Deadly Traffic: Girls are disappearing from Standard High while the local sex trade flourishes. Their absences are barely noticed in the worst school in Arbor City, CA, where turnover and truancy are facts of life. Kendra Desola, the only faculty member likely to care, is on a leave of absence.
After a student’s lifeless body turns up in a seedy part of town, an immigrant community leader contacts Kendra. What does she know about her missing students’ activities, their families’ illegal status?
Searching for the missing girls, Kendra enters a dark world where passports and flesh are currency. When a second murder puts her in the police spotlight, she is unaware a trap is about to close around her.
Welcome, Mickey. Congratulations on your new book! What is Deadly Traffic really about?
Deadly Traffic deals with the issue of immigration fraud from both sides: those who profit from bringing them in and the illegals themselves. The book is a different take on the subject, seen from the eyes of a high school teacher with students from immigrant families caught up in the illegal trade.
What inspired you to write Deadly Traffic?
I was inspired to write the book after reading some nonfiction books about contemporary domestic slavery and human trafficking.
Tell us a little about your main characters.
Kendra Desola is a high school teacher with a compulsive personality and too much curiosity. She also thinks she can and should help every one of her students after they get into trouble. In this book I introduce Win Ni, a young man with more charm than is good for him. He’s smart but his morals aren’t quite as strong as his desire to become rich.
Do you have specific techniques you use to develop the plot and stay on track?
I don’t have any particular writing techniques. I do outline but it isn’t a fixed list. It’s more like one of those puzzle games in a frame where you can slide the pieces around until the entire picture emerges.
Is there a message in your writing you want readers to grasp?
The message in Deadly Traffic is that on hot button issues like immigration, we all like to think we have a strong grip on right and wrong, but when it’s down to working reality, things are often not as easy to decide.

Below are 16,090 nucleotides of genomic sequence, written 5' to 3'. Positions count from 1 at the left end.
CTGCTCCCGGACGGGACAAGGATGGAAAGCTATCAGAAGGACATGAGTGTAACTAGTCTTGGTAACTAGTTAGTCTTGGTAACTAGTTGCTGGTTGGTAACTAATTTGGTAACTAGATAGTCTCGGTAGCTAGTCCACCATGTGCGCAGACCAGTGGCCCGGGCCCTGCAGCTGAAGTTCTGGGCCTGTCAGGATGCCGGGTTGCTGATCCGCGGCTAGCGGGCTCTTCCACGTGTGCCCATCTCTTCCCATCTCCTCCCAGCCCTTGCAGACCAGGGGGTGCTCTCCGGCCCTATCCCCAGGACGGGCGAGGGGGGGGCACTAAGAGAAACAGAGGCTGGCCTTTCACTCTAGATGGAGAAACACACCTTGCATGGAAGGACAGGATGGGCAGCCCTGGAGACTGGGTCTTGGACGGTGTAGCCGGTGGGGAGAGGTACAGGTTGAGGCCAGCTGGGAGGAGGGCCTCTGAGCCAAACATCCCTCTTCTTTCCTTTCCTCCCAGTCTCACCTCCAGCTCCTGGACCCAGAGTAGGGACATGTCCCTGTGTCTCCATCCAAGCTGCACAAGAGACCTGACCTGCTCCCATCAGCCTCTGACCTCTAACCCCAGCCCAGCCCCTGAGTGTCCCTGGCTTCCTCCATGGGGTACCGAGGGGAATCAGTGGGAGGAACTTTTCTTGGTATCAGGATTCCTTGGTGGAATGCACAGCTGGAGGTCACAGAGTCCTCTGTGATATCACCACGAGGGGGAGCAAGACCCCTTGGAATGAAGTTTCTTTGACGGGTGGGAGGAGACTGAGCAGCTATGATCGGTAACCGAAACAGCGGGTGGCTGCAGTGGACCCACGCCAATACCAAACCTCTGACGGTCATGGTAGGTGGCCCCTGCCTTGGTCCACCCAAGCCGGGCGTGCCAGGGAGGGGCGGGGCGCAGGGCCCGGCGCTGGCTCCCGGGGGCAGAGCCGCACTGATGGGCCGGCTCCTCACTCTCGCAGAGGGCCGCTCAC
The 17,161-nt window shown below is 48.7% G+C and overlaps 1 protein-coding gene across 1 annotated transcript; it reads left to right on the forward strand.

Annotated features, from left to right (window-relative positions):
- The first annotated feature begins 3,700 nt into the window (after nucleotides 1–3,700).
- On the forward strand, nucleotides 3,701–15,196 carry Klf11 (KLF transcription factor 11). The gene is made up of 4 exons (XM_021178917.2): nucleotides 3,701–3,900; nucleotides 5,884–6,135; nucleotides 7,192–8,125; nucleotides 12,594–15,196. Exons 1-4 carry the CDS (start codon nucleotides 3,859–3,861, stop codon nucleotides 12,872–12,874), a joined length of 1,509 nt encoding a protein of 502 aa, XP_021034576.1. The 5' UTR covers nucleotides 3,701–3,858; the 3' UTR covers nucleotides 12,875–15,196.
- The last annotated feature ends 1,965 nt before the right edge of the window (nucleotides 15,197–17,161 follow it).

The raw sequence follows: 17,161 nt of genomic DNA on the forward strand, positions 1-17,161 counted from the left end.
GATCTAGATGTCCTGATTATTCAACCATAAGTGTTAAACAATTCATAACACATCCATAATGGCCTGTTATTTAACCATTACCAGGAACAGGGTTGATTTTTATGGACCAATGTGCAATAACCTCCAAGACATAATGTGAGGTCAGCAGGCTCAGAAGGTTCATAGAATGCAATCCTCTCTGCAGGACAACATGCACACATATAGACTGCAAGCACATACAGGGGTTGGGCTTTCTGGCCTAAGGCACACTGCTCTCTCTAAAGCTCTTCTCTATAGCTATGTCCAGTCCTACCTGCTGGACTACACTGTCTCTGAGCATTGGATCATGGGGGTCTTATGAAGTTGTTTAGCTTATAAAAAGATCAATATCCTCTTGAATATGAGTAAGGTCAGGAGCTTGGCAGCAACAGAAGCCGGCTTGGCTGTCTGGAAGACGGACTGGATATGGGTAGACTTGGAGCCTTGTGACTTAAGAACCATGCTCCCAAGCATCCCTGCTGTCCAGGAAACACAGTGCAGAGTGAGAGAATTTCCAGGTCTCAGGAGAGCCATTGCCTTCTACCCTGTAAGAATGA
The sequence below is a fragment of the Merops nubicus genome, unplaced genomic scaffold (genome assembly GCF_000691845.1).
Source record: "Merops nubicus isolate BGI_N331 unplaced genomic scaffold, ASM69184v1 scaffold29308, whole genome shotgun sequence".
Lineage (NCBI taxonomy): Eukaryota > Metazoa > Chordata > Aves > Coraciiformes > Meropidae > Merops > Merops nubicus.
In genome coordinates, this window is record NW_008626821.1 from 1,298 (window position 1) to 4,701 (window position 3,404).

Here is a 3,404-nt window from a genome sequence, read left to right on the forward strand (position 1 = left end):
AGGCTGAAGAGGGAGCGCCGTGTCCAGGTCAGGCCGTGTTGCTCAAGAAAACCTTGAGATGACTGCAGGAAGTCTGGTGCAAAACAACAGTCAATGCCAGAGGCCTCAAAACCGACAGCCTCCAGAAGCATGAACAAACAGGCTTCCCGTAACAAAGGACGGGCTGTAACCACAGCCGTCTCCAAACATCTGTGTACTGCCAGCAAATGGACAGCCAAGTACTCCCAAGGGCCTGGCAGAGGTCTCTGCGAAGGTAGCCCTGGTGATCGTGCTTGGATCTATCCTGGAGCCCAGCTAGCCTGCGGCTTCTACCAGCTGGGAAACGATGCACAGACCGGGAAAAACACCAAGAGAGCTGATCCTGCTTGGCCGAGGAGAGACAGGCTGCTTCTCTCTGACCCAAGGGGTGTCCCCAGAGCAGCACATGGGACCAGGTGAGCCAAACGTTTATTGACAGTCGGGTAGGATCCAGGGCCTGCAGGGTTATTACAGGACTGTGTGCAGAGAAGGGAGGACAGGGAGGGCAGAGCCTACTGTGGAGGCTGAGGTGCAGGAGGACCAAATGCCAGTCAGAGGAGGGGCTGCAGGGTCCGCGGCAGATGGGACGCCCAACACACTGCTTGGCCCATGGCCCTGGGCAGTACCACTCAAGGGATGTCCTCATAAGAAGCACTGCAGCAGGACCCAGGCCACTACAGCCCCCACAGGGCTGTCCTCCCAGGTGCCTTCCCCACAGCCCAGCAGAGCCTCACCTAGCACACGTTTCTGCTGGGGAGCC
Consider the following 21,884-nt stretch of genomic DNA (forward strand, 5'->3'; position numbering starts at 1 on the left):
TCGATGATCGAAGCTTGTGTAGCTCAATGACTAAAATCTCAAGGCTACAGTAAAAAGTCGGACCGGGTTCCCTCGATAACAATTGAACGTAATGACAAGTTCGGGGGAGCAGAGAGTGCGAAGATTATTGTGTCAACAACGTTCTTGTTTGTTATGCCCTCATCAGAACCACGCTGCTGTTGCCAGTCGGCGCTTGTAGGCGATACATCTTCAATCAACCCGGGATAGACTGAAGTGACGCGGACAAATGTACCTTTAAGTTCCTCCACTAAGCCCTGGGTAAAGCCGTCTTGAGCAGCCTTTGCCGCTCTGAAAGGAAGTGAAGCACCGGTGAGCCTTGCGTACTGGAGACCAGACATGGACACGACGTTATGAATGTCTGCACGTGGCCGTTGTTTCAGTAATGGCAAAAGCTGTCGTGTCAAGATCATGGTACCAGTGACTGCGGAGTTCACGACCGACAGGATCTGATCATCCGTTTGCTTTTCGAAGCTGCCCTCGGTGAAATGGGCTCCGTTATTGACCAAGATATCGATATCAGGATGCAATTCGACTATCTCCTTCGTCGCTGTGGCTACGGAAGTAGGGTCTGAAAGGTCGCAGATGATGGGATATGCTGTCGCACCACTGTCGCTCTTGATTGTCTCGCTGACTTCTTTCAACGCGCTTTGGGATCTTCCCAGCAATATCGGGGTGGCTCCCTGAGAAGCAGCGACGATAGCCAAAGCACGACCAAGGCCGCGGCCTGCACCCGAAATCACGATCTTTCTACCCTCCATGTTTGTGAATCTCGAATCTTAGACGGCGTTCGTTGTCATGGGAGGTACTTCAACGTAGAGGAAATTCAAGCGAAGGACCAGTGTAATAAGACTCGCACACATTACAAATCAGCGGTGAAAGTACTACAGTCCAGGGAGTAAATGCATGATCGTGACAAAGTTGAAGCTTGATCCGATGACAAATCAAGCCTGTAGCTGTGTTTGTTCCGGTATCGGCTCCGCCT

How does your environment/upbringing color your writing?
What colors my writing is my long stint as a public high school teacher. Deadly Traffic, and School of Lies before it, include many scenes from real life with important aspects changed to protect the guilty and for the convenience of the novelist.
What do you like to read?
I read several genres. My personal taste in crime fiction runs to traditional mysteries. I usually stay clear of books with serial killers and a lot of gore. I love books by British novelists like Elizabeth George, Reginald Hill and historical novelists like Sansom and Franklin. When I read books by European authors I have to use the dictionary—not because they’re writing “British” but because their vocabulary is expansive. I also read a lot of fantasy and science fiction. In nonfiction I like to read about history, explorations and inventions but will read politics and current events books as well.
Where can people learn more about your books?
I have a website, www.mickeyhoffman.com where you can read excerpts from my two novels. There’s a link to my blog from there.
Mickey Hoffman was born in Chicago, and attended public schools where she acquired the strong suspicion that some of her teachers might be human. She wasn’t able to prove this fanciful thinking until much later, when she became a high school teacher herself.
Before landing in the halls of academia, she worked in a variety of jobs, including computer typesetting and wholesale frozen fish sales.
The author is also a printmaker and painter and resides on the West Coast with her long suffering mate, eight marine aquariums and a very large cat. Mickey is also the author of School of Lies, the first Kendra Desola mystery.
Click here to read the first chapter of: Deadly Traffic
Click here to read an excerpt from: Deadly Traffic
December 16, 2011 at 11:28 am
I love that puzzle in a frame image. Makes wonderful sense!
December 16, 2011 at 11:46 am
I did that for Light Bringer. Had to put every scene on an index card, and keep moving them around until all the pieces fit.
April 18, 2013 at 11:52 pm
[…] From an interview of Mickey Hoffman, Author of “Deadly Traffic” […]